Ford is an American car company, right? Henry, Michigan, Rouge, Detroit, and all that?
I’ve long protested that Europe was Ford’s preferred automobile market given the many cool and highly competent cars they’ve had over there for decades. What cars? The Capri (the real one), the Escort (not our rust-bucket), Granada (not our sail barge), the Sierra (also the real one), and the first Fiesta ST and Focus ST and RS.
Sure, we had the short-lived Focus SVT, but it only served to whet our appetites for more. And yes, we did have the SHO, and the Mustang…
All is forgiven now, though, as Ford has unleashed what is without a doubt its best, most complete compact sporty car ever. I say this with the Escort Cosworth in mind, since the new 2016 Ford Focus RS is as much of a weapon as it is a daily driver. I did not think they would achieve such a feat especially after it was made public that Ken Block was somehow involved in the car’s development.
The bottom line is that the latest Focus RS is a sublime driver’s car with power, styling, and an aura that is usually limited to special and storied cars.
The RS was available in Europe during the previous Focus generations, and although it never made it to our shores, the model became something of a legendary unicorn. Such status could have been detrimental to a car like this, but I’m here to tell you that the 2016 Ford Focus RS is better than you imagine.
A hatchback, thank you very much
The hot compact hatchback is a format that began 40 years ago. Some “hot” sedans have seen the light of day, but few remain. The Subaru WRX and WRX STI are rare examples that survive, but they are very good. I predict a 5-door version of each by the time the next-generation Impreza officially hits the road.
Ford has done a flawless job of balancing the RS’ looks. The black 19” forged alloy wheels, the athletic stance, and the aero add-ons are perfectly matched. This approach is very German, and clean. Personally, I would have installed a larger rear spoiler, but then I’m not so reasonable. Nitrous Blue slightly offsets the subdued exterior modification and is a must. Black, white or grey simply will not do. When you spot a Stealth Grey Focus RS, you’ll understand.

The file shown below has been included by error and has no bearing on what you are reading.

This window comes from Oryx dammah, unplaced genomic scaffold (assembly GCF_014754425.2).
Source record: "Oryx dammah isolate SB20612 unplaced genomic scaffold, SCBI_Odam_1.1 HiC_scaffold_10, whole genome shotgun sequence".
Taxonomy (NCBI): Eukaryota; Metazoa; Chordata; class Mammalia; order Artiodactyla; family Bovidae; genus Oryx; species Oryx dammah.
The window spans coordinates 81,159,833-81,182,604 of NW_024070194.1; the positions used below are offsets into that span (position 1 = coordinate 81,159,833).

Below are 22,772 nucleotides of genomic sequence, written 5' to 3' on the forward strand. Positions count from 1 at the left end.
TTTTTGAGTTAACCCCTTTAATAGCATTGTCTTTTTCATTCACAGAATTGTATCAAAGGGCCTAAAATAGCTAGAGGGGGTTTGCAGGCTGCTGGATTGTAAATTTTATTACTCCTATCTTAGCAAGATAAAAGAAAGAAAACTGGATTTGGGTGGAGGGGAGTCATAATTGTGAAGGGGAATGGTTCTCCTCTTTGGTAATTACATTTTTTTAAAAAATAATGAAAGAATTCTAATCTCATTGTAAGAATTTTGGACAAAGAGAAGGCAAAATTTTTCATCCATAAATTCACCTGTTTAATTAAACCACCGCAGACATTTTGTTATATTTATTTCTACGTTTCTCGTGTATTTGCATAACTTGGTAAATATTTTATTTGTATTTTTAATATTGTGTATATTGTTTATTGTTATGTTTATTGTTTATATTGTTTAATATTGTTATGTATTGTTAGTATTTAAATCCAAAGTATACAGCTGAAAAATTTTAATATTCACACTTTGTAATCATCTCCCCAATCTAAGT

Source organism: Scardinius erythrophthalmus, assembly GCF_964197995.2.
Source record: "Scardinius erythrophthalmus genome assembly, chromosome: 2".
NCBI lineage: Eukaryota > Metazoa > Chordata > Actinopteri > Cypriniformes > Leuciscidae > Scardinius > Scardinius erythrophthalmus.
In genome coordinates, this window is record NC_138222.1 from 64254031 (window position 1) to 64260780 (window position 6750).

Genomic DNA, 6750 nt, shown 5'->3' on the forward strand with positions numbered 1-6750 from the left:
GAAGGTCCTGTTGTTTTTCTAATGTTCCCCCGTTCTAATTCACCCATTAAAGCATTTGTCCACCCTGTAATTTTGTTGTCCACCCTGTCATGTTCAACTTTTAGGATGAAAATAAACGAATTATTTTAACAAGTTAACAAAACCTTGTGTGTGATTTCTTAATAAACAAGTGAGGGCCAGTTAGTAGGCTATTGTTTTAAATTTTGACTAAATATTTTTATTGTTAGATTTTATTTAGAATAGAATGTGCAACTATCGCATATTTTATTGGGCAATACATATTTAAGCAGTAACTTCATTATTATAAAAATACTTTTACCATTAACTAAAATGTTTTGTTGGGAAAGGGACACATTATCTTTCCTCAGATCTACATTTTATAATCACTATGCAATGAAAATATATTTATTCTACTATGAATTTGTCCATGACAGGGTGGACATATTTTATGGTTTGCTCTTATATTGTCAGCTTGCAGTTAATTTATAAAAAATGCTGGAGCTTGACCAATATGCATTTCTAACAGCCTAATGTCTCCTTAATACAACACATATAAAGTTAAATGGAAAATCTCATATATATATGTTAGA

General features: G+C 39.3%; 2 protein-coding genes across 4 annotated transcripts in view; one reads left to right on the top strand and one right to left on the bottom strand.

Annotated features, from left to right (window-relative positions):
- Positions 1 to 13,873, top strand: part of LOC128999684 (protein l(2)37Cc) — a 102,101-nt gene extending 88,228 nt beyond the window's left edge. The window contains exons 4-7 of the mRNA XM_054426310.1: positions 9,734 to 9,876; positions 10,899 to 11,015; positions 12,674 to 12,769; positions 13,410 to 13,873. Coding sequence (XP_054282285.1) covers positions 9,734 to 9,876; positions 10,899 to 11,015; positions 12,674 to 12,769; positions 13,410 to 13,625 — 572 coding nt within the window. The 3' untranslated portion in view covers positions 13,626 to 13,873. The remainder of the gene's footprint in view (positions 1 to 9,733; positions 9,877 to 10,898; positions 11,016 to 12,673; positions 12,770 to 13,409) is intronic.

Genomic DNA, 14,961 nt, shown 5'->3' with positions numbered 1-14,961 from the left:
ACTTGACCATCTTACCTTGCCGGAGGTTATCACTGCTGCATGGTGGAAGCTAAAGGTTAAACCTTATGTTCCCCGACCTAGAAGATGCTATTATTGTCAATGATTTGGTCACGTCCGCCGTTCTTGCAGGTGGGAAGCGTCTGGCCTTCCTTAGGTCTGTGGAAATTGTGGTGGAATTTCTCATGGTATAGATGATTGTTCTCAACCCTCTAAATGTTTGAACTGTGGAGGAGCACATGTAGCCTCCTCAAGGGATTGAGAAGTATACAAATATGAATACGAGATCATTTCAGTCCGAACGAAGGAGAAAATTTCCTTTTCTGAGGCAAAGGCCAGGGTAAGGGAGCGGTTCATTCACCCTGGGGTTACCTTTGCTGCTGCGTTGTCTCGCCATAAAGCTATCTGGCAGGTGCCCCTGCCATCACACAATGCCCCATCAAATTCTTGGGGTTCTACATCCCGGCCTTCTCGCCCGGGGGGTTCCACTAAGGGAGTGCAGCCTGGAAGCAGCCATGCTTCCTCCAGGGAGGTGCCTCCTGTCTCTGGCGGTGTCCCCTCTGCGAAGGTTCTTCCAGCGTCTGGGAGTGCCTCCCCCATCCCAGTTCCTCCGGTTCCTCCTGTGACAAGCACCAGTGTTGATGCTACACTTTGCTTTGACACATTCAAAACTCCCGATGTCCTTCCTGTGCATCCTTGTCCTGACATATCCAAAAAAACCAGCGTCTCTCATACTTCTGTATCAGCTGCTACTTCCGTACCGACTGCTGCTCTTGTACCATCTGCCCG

Despite the mostly subtle appearance, the 2016 Ford Focus RS is unique in its front fascia and rear lower-half treatment. There is no mistaking the RS for a lowly ST when you’re an enthusiast.
Some interior disappointments
The interior continues the form-meets-function approach. The massive Recaro seats are, for the first time, not the greatest fit. They are positioned too high and their side bolstering is too aggressive. To be clear, they will hold occupants properly in place through a drift; however, on a daily basis, your average-sized reviewer found them borderline uncomfortable.
Pedal placement and the exaggeratingly protruding centre console did not help. Working in the heel and toe on a downshift is tricky because the go-pedal is utterly smooth and positioned farther back than the brake pedal. The HVAC controls are mere centimetres from the shifter, and quick, repeated shifting got my knuckles rapped against the console more than once (I don’t think I’m that ham-fisted).
The steering column in the RS equally juts into the driver’s knee room that is in part a product of the high seating position. On the positive, I’m happy to report that the steering wheel, unlike the one in the Mustang Shelby GT350 I recently evaluated, features normal-sized spokes for excellent grip.